Facilities managers must adapt in real time to growing roles.
By: Michelle Markelz
For as long as the built environment has existed, the facilities management profession has been in a constant state of evolution. While facilities managers (FMs) today are often still responsible for the nitty gritty — and sometimes mucky — work of turning wrenches and maintaining machinery, they have increasingly assumed responsibility for more assets and more decisions. Not only have facilities become more complex, thus demanding more of their managers, but the needs of the people inside the facilities have diversified as well. And as many FMs will tell you, facilities management is about people.
With so many changes to the scope of facilities management has come great opportunity. Never have FMs been better positioned to use their unique knowledge and skills to influence business. “Ten to 15 years ago, human resources wasn’t part of the C-suite, but now they’re key business leaders. That’s where FM will go,” said Randy Olson, Vice President of Global Business Development at FM credentialing organization ProFMI. “The spotlight is on now.”
To claim a coveted spot at the C-suite table, FMs will need to be multifaceted and excel at hard and soft skills, alike. They’ll also need multifunctional knowledge, spanning finance, human resources, operations and the jack-of-all-trades know-how historically associated with the job. Importantly — and possibly most difficult for some — they’ll also need to be masters of communication.
A 50-year-old Evolution
In 2017, facilities management took a big step toward professionalization by standardizing the role and its competencies with the International Organization for Standardization (ISO 41001:2018). But the people doing the work of facilities management — whether or not they were called FMs — have been honing this craft for decades.
Ron Rau remembers what things were like when he started his career, first in the operations department at Lazarus in 1976 before moving to the facilities management and maintenance field in 1981. “Back in the ’70s, ’80s and ’90s, we had our own technicians on staff,” Rau said, who is now Executive in Residence at Phoenix Energy Technologies. “We had painters, carpenters and HVAC technicians in house who would take care of the majority of our needs. We very seldom used outside suppliers or technicians.”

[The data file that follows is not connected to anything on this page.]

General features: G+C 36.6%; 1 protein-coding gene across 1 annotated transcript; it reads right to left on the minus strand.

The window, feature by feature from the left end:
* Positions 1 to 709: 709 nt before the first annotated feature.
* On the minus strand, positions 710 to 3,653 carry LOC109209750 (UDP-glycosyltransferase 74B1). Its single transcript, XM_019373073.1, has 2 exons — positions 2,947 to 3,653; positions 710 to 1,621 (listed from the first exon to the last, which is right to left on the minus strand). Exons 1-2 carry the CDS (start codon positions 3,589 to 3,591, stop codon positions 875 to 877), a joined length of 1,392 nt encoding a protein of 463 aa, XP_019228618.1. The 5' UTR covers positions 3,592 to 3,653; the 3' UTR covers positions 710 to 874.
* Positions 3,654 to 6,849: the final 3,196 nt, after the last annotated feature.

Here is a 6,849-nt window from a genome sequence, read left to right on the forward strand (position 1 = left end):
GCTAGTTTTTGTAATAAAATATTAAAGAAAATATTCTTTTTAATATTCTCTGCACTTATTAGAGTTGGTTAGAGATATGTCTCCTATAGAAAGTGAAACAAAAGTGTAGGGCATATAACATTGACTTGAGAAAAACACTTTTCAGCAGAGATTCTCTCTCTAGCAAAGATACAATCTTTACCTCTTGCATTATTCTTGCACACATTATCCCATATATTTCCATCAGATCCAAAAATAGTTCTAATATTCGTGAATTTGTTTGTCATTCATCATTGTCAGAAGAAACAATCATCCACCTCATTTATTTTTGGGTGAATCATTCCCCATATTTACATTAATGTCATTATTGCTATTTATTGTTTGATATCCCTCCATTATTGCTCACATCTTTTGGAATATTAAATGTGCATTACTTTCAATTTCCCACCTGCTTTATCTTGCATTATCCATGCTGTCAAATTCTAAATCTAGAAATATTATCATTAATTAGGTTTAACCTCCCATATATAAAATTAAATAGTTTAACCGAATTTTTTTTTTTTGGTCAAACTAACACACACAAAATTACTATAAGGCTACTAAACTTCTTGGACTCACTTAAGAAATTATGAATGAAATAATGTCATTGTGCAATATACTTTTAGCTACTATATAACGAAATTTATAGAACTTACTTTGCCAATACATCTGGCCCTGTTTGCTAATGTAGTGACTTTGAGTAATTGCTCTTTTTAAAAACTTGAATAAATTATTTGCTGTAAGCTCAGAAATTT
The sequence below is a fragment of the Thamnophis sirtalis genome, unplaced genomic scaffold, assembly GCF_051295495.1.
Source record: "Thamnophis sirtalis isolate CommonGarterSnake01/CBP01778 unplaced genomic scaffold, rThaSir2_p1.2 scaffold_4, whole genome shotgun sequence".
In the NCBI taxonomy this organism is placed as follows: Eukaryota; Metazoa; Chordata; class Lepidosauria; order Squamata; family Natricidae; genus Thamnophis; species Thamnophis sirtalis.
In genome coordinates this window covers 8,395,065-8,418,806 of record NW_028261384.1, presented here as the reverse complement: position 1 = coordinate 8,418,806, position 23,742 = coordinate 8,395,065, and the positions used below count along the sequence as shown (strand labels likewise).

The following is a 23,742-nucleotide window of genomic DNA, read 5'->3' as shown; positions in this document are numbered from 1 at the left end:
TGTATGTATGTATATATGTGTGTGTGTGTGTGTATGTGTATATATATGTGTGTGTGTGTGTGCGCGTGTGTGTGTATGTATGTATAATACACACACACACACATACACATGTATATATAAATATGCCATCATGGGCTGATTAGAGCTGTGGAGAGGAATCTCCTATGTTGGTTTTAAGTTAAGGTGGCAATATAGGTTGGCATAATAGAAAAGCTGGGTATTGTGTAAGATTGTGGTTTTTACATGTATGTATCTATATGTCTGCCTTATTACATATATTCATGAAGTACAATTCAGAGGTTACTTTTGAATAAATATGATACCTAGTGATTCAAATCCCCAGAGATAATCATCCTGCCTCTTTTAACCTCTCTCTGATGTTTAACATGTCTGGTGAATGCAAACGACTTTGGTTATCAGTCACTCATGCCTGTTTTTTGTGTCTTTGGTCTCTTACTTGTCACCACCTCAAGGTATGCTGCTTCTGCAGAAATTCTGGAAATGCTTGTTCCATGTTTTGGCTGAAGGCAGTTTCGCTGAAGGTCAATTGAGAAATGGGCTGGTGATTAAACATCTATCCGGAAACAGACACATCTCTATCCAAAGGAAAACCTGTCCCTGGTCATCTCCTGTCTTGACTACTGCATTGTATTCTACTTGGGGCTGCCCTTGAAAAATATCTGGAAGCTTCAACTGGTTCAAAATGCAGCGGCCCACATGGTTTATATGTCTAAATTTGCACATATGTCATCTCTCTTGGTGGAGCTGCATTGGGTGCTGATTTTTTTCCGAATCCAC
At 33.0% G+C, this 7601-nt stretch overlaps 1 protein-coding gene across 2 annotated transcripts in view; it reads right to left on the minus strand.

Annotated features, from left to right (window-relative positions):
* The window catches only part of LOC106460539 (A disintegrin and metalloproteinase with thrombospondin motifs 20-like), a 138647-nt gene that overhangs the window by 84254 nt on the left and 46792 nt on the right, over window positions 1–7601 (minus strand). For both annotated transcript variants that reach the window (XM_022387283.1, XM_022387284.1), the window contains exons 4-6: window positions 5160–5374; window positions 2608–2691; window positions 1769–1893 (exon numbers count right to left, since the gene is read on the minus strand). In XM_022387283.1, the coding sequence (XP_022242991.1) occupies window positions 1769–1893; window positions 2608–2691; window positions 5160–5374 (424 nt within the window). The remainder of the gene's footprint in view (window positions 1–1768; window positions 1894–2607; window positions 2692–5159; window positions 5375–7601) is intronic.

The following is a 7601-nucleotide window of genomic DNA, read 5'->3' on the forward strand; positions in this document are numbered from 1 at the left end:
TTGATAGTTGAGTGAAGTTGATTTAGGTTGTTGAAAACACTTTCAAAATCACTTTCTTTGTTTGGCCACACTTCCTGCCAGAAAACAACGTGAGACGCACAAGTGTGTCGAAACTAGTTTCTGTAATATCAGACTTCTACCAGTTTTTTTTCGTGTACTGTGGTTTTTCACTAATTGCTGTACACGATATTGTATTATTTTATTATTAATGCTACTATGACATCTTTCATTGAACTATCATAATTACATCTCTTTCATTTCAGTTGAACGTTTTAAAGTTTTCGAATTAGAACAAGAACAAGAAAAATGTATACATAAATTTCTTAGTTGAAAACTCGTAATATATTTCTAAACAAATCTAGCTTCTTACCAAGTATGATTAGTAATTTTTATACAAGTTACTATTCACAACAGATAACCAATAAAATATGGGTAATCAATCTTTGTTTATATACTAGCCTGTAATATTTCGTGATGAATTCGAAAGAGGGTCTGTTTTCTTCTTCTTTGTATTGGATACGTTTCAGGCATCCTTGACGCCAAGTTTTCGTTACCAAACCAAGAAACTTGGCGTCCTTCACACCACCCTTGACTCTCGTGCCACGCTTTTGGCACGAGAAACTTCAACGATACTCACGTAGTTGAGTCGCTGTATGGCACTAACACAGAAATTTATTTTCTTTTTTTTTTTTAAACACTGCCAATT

When projects did need to be outsourced, however, the varying business models of service providers put a strain on communication and transparency. “Service ticketing and invoicing, along with the numerous Excel spreadsheets being passed around, often created a disorganized environment,” Rau said. He noted he would often be invoiced multiple times over for the same service — the result of no centralized system in place to track maintenance tickets and requests.
Rau moved to Limited Brands in 1995 to head their facilities and energy departments, and began experimenting with computerized maintenance management systems (CMMS) in 1999 with the goal of improving communication and to better manage all facilities under his watch. This system would help organize both internal and external service projects taking place across numerous facilities he managed. In 2003, Rau was able to combine all of Limited Brands’ maintenance needs under one umbrella, managing all self-performing contractors through the CMMS until he left the company in 2013. “What CMMS did was grant us visibility of what was happening across the entire fleet across the entire country — at as close to real time as you can get,” he said.
So while the focus of a facilities department may have traditionally been on executing maintenance requests, the overall management of these processes has become a necessary skill for FMs to master. And to be successful, communication and organization need to be priorities.
A Seat at the Table Is Earned With Soft Skills
Mike Zolton, Professor of Facilities Management at Collin College in North Texas, spent over 20 years leading facilities and energy management for national and international retail and commercial portfolios. He said FMs have had to learn to speak the language of other professionals to meet the demands of their multifunctional jobs. On top of the language of the trades, “FMs need to be proficient at budgeting, forecasting, asset management, technology/automation and contracting so that they can work effectively with the accounting, finance, legal or real estate teams,” he said.